He said “Carefree Resort was in bankruptcy last year,” but such was no longer the case. According to Schwan, the new operating company plans to invest $6 million in the resort and will market the resort as a premier desert destination.
Then Schwan stated there were two problems affecting and dividing the community – “hatred and lies.”
“The second bigger problem,” said Schwan, “The only thing for evil to triumph is for good people to do nothing.”
He went on to say, “A 14-year-old girl took up the flag” to say “We need to stop the hatred and we’re not going to support the people that support it.”
Hopefully, he said, there will be a national dialogue and a local dialogue to improve.
A question to Francia came from a Carefree resident who complained about his water rates, said the town didn’t have to purchase the water company, the Arizona Corporation Commission would have never allowed such an increase if the company were left in private hands, and asked, “What can we do to turn Cave Creek customers over to the Carefree water system?”
Francia said he did not have an answer for that but explained that raising the rates was not an arbitrary and capricious act and was predicated on meeting debt obligations.
No, the town did not have to buy the water company, said Francia, adding, “The reason we went after it will become apparent soon.”
Next, Bill Rintelmann addressed Schwan. He said a statement in Sonoran News said Schwan “did not support the free speech of Ryan Ducharme, a paid consultant from Chandler,” and asked Schwan, “Would you like to comment on that?”
Schwan, who admitted he was being recalled, said Ray Klemp, who owns the building which houses the Carefree Post Office and was, at the time, Carefree Town Hall’s landlord, did not want Ducharme on his private property and claimed, “Carefree played no part in that. I stayed out of it. Such is life – You get accused of things you didn’t do.”
Francia was asked what the sales tax rate was in Cave Creek and how much revenue Walmart is expected to produce.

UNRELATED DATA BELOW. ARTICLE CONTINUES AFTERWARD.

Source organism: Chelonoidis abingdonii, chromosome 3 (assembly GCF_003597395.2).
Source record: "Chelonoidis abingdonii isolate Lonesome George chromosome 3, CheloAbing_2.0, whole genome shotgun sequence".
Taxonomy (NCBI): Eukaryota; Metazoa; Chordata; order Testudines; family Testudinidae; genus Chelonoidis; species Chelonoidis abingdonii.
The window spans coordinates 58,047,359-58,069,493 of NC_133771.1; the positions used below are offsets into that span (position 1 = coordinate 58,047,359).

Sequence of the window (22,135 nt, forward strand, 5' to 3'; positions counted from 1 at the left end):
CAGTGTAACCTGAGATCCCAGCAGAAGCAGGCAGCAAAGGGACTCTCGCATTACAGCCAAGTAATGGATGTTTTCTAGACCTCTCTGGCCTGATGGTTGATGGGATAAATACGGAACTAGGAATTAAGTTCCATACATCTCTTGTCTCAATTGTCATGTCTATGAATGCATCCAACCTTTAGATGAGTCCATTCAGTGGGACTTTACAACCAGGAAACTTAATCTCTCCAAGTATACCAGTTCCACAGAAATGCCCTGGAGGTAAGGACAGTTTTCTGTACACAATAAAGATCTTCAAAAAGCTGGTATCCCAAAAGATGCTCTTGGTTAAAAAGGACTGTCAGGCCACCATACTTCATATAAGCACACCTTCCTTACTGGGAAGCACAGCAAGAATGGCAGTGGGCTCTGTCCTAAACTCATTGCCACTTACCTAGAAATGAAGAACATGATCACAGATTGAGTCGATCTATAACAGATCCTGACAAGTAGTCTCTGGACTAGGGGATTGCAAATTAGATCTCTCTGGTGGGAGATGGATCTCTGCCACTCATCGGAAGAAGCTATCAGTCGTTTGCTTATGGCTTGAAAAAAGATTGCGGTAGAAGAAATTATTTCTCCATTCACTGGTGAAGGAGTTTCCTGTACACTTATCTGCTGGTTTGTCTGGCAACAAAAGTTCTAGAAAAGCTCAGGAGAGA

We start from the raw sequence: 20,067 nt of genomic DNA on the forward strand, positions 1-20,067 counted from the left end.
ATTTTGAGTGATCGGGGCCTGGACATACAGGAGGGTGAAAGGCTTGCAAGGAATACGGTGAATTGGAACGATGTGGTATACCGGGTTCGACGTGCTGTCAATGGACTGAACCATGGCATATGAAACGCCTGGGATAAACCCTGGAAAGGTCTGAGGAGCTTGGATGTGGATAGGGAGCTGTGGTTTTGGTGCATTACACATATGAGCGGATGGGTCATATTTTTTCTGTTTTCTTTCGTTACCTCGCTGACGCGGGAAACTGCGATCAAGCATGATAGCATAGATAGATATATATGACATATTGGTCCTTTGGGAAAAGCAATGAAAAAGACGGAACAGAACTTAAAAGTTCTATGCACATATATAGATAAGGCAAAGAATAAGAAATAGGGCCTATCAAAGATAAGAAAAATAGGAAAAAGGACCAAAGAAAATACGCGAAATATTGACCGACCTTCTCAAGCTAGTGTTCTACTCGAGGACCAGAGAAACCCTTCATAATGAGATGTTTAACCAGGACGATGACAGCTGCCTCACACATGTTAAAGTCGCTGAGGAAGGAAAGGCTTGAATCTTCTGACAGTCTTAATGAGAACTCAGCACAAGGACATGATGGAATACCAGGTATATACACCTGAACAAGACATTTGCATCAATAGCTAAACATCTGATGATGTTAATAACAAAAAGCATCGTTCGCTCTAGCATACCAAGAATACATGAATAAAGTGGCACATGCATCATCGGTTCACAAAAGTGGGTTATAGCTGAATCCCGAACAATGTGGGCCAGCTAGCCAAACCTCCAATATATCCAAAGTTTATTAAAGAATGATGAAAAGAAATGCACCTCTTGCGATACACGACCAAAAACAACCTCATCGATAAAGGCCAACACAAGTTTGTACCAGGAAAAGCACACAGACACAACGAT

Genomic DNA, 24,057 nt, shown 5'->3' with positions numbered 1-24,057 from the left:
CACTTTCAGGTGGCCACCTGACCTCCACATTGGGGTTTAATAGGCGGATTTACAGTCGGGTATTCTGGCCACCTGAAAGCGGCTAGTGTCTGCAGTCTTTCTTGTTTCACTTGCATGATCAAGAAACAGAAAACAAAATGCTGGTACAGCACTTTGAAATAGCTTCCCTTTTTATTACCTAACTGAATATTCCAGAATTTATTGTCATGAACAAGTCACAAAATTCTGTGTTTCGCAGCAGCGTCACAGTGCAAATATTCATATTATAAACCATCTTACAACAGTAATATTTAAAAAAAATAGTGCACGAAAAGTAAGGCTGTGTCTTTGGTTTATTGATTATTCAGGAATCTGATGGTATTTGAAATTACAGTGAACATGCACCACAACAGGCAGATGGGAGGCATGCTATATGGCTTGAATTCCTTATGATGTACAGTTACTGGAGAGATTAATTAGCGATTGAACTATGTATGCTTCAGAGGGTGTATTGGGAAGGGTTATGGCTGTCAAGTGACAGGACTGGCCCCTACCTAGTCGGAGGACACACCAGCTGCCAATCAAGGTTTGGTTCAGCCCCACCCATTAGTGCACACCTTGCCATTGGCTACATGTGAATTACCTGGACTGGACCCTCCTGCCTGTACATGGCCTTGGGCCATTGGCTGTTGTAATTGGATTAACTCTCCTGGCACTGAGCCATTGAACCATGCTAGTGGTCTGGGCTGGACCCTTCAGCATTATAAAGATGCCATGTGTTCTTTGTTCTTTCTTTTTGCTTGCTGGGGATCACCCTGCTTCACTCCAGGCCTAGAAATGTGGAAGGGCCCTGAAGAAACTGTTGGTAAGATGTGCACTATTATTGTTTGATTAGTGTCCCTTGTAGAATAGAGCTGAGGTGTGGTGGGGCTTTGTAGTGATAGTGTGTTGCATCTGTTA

Francia said the sales tax rate is 3 percent but did not know how much Walmart is expected to bring in.
He said, “Citizens spend $9 million per year on groceries in other jurisdictions,” but couldn’t project what it would bring in. Francia added, “I see they’re a very successful company.”
Lamont Cole also addressed Francia by stating, “When Rawhide wanted to come here – kibosh! Home Depot – kibosh! Magic Bird was hit with such impact fees they were shut down. Why not let businesses in that will bring money from the outside?”
He said, “Walmart comes in and has the town by the …”
Francia responded by saying there was never a serious proposal to the community from Rawhide.
As far as Home Depot was concerned, Francia said, “I was for it. At the time the community was divided – 65 percent against.”
He said Home Depot, not wanting to become embroiled in the controversy, chose to go across the street.
Francia said 10 years ago it was something the citizenry didn’t want, while 78 percent voted to buy Spur Cross, which he said would be paid off next year, nine years early.
“Walmart didn’t have anything on us,” said Francia. “They rolled the dice, bought the property, expected a referendum,” after which they prevailed.
While Cole was ranting rather than asking a question, he was eventually booed by the audience, to which Francia responded, “That’s OK, he’s from Cave Creek and we still practice free speech in Cave Creek.”